LABELS: Foghorn Classics
WORKS: The Complete String Quartets
PERFORMER: Alexander Quartet
CATALOGUE NO: CD 1996/1999/2002
This is in fact the Alexander String Quartet’s second complete Beethoven cycle, the first having appeared a few years ago on the Arte Nova label. However, the new set, beautifully recorded in the ambient surroundings of New York City’s American Academy of Arts and Letters, boasts a slightly different line-up, as well as a more homogenous sound that probably results from the quartet’s decision to perform on instruments made by the same luthier.
There’s a refreshing directness about the Alexander’s interpretative approach which is immediately evident in the Op. 18 set. They clearly view these early works as bold and innovative, emphasising the brusque and fiery nature of Beethoven’s writing. Thus the opening movements of the F major, Op. 18 No. 1, and A major, Op. 18 No. 5, are delivered with tremendous vigour making the very most of all the sforzando accents and unexpected eruptions of energy. At the same time, the approach can seem a bit unyielding, tending to overlook other equally important elements in the music such as wit, tenderness and charm. A good example is the opening movement of the B flat major, Op. 18 No. 6, which seems too fast and hard-driven to allow us to really appreciate the witty dialogue between first violin and cello.
In the middle period quartets, the Alexander Quartet are at their most convincing in those movements such as the Finale of the E minor Rasumovsky, Op. 59 No. 2, where they build up a really exciting head of steam with the seemingly relentless stream of dotted rhythms, or in the propulsive Scherzo to the E flat, Op. 74. In contrast, despite their brilliantly clear articulation, the fugal Finale of the C major Rasumovsky, Op. 59 No. 3 seems a bit heavy, requiring a more playful touch. Elsewhere, the Alexanders are more mellow and reflective in the slow movements of Op. 74 and the F minor Serioso, Op. 95. The opening movement to the F major Rasumovsky, Op. 59 No. 1 is also performed with considerable warmth, though it’s a pity that the first violin’s pitch slightly wavers on a high C near the coda.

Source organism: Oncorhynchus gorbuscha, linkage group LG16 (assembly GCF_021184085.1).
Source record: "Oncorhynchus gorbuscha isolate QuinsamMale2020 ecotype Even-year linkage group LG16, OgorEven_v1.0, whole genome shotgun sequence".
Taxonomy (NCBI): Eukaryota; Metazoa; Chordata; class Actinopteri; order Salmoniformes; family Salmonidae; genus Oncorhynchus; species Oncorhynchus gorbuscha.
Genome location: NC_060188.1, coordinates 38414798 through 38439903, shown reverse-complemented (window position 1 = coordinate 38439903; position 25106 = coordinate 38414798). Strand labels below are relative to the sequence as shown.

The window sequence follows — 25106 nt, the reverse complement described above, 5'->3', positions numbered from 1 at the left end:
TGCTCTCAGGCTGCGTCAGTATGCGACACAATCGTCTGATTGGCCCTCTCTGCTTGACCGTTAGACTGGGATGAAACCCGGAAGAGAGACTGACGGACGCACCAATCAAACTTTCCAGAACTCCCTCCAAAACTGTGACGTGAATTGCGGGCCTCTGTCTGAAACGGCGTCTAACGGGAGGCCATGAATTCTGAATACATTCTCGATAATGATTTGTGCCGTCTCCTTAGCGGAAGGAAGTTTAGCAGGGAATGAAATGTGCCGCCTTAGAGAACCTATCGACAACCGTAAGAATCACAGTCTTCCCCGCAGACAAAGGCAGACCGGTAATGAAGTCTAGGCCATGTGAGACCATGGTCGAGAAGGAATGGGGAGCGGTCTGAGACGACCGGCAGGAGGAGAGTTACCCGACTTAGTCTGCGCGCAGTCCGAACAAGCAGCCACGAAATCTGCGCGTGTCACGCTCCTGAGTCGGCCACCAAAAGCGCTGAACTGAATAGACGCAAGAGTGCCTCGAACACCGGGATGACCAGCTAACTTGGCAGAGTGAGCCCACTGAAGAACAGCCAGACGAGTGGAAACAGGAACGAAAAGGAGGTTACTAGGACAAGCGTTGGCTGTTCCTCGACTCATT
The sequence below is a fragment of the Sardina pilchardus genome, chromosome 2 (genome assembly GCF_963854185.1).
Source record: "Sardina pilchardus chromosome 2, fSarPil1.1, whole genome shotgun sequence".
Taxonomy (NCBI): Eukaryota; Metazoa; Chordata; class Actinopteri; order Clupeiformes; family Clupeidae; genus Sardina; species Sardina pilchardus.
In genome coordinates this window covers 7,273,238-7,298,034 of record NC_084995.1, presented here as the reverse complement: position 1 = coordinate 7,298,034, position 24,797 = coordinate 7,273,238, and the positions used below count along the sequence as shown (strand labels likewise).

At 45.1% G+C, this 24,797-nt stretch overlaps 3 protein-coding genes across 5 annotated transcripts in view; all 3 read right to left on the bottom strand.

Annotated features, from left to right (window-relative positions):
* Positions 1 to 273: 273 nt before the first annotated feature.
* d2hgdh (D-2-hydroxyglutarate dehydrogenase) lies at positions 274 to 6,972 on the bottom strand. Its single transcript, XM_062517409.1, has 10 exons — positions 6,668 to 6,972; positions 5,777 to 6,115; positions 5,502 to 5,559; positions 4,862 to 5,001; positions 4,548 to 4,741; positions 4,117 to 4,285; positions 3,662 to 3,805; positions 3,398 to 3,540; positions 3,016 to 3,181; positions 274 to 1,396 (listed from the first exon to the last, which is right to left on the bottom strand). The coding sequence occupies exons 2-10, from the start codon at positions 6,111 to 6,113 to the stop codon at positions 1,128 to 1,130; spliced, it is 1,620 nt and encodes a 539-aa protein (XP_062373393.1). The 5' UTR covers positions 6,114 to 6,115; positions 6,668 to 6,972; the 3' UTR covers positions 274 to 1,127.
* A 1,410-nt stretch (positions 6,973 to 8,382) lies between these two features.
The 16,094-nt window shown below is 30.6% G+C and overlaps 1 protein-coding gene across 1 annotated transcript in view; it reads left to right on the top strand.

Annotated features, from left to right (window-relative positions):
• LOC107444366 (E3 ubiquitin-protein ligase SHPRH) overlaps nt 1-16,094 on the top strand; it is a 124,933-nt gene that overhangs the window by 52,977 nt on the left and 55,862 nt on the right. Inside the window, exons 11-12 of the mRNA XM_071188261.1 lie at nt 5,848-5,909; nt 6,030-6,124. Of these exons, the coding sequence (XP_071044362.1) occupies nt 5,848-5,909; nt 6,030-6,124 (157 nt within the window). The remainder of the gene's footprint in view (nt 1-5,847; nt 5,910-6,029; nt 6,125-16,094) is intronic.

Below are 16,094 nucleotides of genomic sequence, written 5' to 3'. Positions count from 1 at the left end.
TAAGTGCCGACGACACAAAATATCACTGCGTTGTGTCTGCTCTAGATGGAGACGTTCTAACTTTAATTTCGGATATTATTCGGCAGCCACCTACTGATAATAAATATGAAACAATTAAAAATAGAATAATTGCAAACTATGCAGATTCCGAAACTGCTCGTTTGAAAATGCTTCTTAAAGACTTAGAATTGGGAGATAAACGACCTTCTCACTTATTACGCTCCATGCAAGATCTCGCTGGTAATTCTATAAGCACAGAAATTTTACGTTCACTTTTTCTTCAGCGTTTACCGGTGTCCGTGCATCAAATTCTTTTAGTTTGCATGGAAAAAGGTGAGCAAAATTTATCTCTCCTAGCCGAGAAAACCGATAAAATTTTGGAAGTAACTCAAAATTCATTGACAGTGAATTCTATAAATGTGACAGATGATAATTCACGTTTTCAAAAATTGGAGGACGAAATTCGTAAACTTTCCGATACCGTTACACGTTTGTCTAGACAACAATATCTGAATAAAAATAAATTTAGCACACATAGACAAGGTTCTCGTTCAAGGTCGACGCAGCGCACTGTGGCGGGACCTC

In many respects, the late quartets offer some of the most satisfying playing in the whole cycle. Perhaps the Alexanders don’t quite uncover all the emotional depths of the opening Adagio to Op. 131 or the heart-rending Cavatina of Op. 130. But they really have the measure of Op. 132, delivering a performance that conveys a great deal of passion and emotional intensity.
Setting aside a few moments of dubious intonation, the playing is generally of a very high calibre, but interpretatively the Alexanders offer only a partial view of these masterpieces. Perhaps no single quartet could hope to embrace every aspect of Beethoven’s work with total conviction, but of the competing alternatives the veteran recordings from the Quartetto Italiano on Philips come as close as possible to attaining this goal. Erik Levi